# The test for a file is that it has an extension ("something.anything")
# Neeeds inotify-tools package installed
# Uses separate script push.sh to interact with Pushover API
# Sleeps for 5 seconds after each notification to avoid flooding on multiple small file creation


echo "Starting folderwatch..."

while true


  inotifywait -q -r -e create --format %f "$WATCHDIR" |

  while read FILE; do

    if [[ $FILE == *.* ]]; then

      MESSAGE="${FILE%.*} is ready to watch"
      /home/osmc/push.sh "$MESSAGE"
      echo "Push notification sent: $MESSAGE"
      sleep 5

Make this script executable:

chmod +x /home/osmc/folderwatch.sh

Create a new file /etc/systemd/system/folderwatch.service with the following content:

Description=Watch a folder and notify when files are created

ExecStart=/home/osmc/folderwatch.sh | systemd-cat -t folderwatch


Start the service by running:

sudo systemctl daemon-reload
sudo systemctl enable folderwatch    
sudo systemctl start folderwatch

Copy a video file into your watch directory and you should get a notification sent to your


Thanks for your work.
Can we add more than one path in the dir watcher ?

I don’t know as I haven’t tried.

A quick Google suggests that you can, just add two folder paths as arguments when launching inotifywait instead of one.

Another way to do it would be to duplicate the process above so you have two services running, one for each directory you want to watch. But I suspect the first option would be more efficient. Let us know if you get it to work.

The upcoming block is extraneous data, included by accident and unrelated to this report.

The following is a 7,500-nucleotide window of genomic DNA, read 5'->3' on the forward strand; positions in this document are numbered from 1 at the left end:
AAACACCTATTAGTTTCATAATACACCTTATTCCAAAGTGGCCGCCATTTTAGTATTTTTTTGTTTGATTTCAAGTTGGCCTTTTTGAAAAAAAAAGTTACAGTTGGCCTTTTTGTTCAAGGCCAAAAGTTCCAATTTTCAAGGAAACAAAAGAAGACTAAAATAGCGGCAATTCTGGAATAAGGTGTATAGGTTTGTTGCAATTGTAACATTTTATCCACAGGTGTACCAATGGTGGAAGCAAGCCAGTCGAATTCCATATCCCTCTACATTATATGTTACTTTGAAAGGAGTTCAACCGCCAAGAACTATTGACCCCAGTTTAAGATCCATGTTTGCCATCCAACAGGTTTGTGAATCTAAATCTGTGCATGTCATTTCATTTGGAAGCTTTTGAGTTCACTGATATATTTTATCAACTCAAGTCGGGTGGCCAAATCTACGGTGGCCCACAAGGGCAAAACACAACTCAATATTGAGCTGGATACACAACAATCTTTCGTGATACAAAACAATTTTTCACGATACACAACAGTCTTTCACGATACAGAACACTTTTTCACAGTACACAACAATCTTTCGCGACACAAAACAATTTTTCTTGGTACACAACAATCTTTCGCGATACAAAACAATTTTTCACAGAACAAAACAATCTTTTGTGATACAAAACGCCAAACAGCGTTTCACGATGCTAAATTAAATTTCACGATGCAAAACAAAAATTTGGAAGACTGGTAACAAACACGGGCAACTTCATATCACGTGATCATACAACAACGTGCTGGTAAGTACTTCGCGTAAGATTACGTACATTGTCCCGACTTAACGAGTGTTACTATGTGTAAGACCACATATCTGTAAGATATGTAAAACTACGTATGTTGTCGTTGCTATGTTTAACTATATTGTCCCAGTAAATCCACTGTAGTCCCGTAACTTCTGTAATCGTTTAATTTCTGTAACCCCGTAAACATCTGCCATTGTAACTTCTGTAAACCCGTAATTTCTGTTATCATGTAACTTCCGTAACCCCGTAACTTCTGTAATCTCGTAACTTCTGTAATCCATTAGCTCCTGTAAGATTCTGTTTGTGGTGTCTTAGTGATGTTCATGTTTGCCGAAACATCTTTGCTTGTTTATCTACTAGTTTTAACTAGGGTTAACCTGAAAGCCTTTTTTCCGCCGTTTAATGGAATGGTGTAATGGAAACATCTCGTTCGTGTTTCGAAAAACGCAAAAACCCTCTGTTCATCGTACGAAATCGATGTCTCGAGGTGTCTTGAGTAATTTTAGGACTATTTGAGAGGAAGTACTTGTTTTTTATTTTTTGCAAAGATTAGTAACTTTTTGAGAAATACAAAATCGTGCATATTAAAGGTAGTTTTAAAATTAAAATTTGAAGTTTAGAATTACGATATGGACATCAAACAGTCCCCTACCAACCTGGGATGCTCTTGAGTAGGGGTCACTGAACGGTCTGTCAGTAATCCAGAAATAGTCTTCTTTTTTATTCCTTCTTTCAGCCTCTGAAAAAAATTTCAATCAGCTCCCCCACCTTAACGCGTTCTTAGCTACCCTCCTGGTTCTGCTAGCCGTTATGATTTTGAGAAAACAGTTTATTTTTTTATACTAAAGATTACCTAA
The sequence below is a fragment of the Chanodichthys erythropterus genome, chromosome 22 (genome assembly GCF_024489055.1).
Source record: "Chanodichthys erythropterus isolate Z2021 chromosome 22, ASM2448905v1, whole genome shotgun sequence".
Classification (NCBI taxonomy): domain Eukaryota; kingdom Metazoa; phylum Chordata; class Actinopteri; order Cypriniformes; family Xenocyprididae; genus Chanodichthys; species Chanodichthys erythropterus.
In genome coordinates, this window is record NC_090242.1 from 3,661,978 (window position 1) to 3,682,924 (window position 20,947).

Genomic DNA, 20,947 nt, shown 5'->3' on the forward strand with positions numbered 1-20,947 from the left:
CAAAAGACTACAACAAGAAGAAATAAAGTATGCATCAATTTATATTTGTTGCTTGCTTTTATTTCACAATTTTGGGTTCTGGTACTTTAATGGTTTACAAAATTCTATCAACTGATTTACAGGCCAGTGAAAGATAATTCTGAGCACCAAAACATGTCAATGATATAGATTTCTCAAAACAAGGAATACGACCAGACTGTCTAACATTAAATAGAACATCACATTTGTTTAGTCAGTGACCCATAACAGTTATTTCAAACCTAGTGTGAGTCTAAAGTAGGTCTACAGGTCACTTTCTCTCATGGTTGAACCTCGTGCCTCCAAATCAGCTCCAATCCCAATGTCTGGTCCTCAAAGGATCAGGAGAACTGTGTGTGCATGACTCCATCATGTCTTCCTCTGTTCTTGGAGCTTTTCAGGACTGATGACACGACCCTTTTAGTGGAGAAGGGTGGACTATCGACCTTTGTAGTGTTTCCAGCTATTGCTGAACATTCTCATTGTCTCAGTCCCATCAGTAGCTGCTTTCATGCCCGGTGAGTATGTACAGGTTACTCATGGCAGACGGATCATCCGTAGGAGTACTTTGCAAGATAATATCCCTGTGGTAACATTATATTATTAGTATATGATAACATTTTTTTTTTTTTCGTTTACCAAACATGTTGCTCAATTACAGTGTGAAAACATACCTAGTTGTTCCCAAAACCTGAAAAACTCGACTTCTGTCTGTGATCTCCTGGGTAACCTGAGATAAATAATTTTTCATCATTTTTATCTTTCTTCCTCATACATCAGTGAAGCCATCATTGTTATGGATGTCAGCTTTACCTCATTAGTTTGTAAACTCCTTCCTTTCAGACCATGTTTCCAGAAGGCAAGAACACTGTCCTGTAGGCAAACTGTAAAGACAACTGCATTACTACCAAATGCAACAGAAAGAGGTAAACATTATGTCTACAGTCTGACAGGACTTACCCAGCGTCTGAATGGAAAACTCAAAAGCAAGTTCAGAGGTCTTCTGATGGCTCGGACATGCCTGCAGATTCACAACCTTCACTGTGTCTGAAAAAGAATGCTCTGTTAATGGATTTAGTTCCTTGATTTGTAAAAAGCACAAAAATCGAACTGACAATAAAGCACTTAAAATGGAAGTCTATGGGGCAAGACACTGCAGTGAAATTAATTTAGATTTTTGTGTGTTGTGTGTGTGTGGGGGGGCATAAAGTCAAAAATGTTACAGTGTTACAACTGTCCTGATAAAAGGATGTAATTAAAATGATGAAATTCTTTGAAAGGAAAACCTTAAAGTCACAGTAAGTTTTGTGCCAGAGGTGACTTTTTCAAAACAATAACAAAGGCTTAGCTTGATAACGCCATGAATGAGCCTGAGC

Having now tested it across two OSMC monthly updates, here’s another example:

4.3 Push notification when OSMC has a version upgrade

Create a new file /home/osmc/updatecheck.sh with the following content:


# Check if OSMC has just been updated
OLDVER=$(cat /home/osmc/versionid.txt)
NEWVER=$(cat /etc/os-release | grep VERSION_ID | awk -F\" '{print $(NF-1)}')

echo "Checking if OSMC has been updated..."

if [ "$OLDVER" != "$NEWVER" ]; then
  echo "OSMC has been updated, pushing notification..."
  /home/osmc/push.sh "OSMC has been updated to $NEWVER"
  echo $NEWVER > /home/osmc/versionid.txt
  exit 0

echo "No update detected, current version is $NEWVER"

Option 1 - Create a new service that fires on startup

Create a new file /etc/systemd/system/updatecheck.service with the following content:

Description=Run the updatecheck script once on startup after networking is up

ExecStart=/home/osmc/updatecheck.sh | systemd-cat -t updatecheck


Start the service by running:

sudo systemctl daemon-reload
sudo systemctl enable updatecheck
sudo systemctl start updatecheck

Option 2 - Hook onto the mediacenter service

Create the file /etc/systemd/system/mediacenter.service.d/local.conf with the following contents:

ExecStartPre = /home/osmc/updatecheck.sh | systemd-cat -t updatecheck

You should now get a push notification when the OSMC version is updated.

And don’t forget to :

sudo chmod +x  /home/osmc/updatecheck.sh


Yes, missed that :smile: